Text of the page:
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Jackson the Iron-Willed Commander

Get ready, because I am going to make all of my Tennessee ancestors roll in their graves. My opinions about Jackson The Iron-Willed Commander by Paul Vickery, which I received a free copy of from Booksneeze, would probably make most Tennessee folks upset.

The book itself is well written and informative. It follows a quick pace but still manages to educate. It is part of a series of books called “The Generals”, of which I have also read the volumes on Sherman and Pershing. So far, the whole series seems to be really dependable in terms of quality and educational value. They also are great books to give your father-in-law for Christmas, so keep that in mind if Grandpa is hard to shop for!

My issue with the Andrew Jackson book has nothing to do with the actual writing, but entirely to do with Andrew Jackson himself. I know it is tricky to judge past people by the standards or today, but whoa! I had no idea our former president was such a hot-head and rash decision maker. I do not find his actions in the Creek War to be brave and inspiring like the author Paul Vickery seems to suggest. I think that if anything, Andrew Jackson was guilty of conducting war crimes against humanity in his treatment of the Creek people. Then at the end of all of it, he betrayed the Creeks who were friendly to him by taking away half their land!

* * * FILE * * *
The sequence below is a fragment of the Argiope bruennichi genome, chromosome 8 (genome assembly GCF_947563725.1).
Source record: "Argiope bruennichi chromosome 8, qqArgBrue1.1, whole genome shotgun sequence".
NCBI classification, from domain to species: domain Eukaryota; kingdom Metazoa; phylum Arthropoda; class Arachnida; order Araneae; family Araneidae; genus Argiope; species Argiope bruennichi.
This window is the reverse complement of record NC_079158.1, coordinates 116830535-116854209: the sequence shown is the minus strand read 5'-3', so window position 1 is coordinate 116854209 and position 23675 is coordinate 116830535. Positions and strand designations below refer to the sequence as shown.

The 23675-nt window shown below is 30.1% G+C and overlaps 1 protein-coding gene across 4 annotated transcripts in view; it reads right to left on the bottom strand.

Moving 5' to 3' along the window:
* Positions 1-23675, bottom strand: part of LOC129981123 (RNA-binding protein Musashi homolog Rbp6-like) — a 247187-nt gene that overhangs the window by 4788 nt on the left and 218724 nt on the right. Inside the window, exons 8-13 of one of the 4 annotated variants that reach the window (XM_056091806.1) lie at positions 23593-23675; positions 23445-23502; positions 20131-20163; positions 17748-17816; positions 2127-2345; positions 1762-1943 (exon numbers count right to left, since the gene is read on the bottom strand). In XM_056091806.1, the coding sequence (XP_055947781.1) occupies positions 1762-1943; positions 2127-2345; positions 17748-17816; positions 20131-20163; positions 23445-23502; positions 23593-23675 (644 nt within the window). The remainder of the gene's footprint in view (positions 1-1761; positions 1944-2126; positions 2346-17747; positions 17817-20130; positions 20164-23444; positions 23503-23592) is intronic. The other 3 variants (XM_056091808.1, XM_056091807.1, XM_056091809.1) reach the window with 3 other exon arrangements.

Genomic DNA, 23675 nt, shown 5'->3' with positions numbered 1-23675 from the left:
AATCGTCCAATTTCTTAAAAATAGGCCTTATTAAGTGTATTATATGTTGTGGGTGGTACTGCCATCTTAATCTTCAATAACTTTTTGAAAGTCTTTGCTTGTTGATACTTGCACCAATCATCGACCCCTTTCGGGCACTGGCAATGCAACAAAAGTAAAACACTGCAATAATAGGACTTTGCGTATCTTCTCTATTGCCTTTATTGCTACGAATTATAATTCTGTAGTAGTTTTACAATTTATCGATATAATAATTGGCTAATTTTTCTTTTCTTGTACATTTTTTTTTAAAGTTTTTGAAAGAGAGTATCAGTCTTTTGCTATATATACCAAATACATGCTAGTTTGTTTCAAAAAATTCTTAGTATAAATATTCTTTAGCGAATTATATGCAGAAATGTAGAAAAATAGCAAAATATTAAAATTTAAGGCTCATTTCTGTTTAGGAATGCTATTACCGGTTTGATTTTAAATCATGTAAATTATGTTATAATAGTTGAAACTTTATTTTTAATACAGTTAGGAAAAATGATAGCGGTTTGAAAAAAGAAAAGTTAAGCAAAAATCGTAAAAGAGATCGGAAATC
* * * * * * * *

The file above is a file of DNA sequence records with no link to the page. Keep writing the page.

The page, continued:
There was also an incident where one of his young soldiers named John Woods was really freaking out and disobeying orders, so Jackson had the young man executed quite quickly. Reading about this through my 2012 goggles, I can’t help but wonder if the young man had Post Traumatic Stress Disorder.

So there you go Tennessee ancestors. I totally disavow your hero. Thank goodness Old Hickory isn’t up for election today, because I would gladly take either Romney or Obamma over Andrew Jackson, any day of the year (or in any century).

I review for BookSneeze®

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